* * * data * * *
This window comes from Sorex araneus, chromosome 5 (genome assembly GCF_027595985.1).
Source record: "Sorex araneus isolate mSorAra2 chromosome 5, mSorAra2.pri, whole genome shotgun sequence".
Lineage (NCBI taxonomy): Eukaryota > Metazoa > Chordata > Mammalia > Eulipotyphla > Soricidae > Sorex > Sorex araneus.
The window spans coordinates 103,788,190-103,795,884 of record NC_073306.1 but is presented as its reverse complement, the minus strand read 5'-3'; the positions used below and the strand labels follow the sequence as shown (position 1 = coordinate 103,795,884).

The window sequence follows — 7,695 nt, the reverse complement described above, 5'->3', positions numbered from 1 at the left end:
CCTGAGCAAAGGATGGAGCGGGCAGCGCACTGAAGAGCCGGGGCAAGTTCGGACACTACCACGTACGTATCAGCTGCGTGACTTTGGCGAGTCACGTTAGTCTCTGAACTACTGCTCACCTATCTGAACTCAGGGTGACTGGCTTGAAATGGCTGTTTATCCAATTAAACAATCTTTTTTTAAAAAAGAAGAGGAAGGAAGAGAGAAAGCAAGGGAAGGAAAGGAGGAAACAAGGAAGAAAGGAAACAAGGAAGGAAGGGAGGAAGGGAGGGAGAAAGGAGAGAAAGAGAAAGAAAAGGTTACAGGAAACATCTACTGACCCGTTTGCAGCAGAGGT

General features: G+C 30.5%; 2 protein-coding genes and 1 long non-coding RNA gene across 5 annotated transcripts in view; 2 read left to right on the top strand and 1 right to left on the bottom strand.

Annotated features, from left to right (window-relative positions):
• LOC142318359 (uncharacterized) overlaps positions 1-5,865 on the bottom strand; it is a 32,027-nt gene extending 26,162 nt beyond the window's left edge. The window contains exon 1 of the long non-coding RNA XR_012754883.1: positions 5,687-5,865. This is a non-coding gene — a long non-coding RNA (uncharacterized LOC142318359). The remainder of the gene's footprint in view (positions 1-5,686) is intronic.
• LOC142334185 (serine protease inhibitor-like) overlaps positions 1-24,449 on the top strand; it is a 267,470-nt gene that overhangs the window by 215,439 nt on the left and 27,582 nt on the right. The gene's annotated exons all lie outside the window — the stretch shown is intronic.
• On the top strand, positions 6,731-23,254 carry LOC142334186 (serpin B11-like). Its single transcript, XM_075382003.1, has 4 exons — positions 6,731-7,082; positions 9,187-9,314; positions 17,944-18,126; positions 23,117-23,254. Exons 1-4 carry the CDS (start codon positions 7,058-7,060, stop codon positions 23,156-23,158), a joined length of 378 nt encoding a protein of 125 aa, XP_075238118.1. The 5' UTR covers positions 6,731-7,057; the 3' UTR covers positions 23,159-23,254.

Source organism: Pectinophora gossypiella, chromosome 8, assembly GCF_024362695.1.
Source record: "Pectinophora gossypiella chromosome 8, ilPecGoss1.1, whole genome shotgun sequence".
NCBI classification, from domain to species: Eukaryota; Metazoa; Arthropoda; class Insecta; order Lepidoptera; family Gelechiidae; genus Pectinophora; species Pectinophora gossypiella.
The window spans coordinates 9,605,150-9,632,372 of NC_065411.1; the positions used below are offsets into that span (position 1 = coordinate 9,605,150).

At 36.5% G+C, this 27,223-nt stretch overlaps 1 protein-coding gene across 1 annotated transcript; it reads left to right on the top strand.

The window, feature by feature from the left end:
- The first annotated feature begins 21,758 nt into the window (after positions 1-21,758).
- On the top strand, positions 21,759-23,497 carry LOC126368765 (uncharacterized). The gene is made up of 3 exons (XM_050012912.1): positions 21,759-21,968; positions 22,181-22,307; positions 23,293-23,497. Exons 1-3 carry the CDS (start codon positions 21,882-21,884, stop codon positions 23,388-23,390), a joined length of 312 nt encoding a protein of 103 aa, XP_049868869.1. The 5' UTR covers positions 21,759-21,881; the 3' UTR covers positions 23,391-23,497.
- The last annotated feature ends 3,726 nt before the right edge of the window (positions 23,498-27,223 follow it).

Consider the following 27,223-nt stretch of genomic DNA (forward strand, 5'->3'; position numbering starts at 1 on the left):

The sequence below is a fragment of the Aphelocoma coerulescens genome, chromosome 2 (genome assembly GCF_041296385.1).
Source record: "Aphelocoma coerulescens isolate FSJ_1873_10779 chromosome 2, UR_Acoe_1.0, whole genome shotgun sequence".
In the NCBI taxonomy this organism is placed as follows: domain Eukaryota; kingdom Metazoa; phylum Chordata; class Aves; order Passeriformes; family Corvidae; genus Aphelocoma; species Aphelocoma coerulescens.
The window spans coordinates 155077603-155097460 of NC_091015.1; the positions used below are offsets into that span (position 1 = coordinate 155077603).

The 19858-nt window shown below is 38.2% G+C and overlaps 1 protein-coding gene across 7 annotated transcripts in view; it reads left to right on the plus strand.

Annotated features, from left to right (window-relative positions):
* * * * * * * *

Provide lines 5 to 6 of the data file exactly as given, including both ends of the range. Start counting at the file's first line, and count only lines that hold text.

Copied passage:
The window sequence follows — 7,695 nt, the reverse complement described above, 5'->3', positions numbered from 1 at the left end:
CCTGAGCAAAGGATGGAGCGGGCAGCGCACTGAAGAGCCGGGGCAAGTTCGGACACTACCACGTACGTATCAGCTGCGTGACTTTGGCGAGTCACGTTAGTCTCTGAACTACTGCTCACCTATCTGAACTCAGGGTGACTGGCTTGAAATGGCTGTTTATCCAATTAAACAATCTTTTTTTAAAAAAGAAGAGGAAGGAAGAGAGAAAGCAAGGGAAGGAAAGGAGGAAACAAGGAAGAAAGGAAACAAGGAAGGAAGGGAGGAAGGGAGGGAGAAAGGAGAGAAAGAGAAAGAAAAGGTTACAGGAAACATCTACTGACCCGTTTGCAGCAGAGGT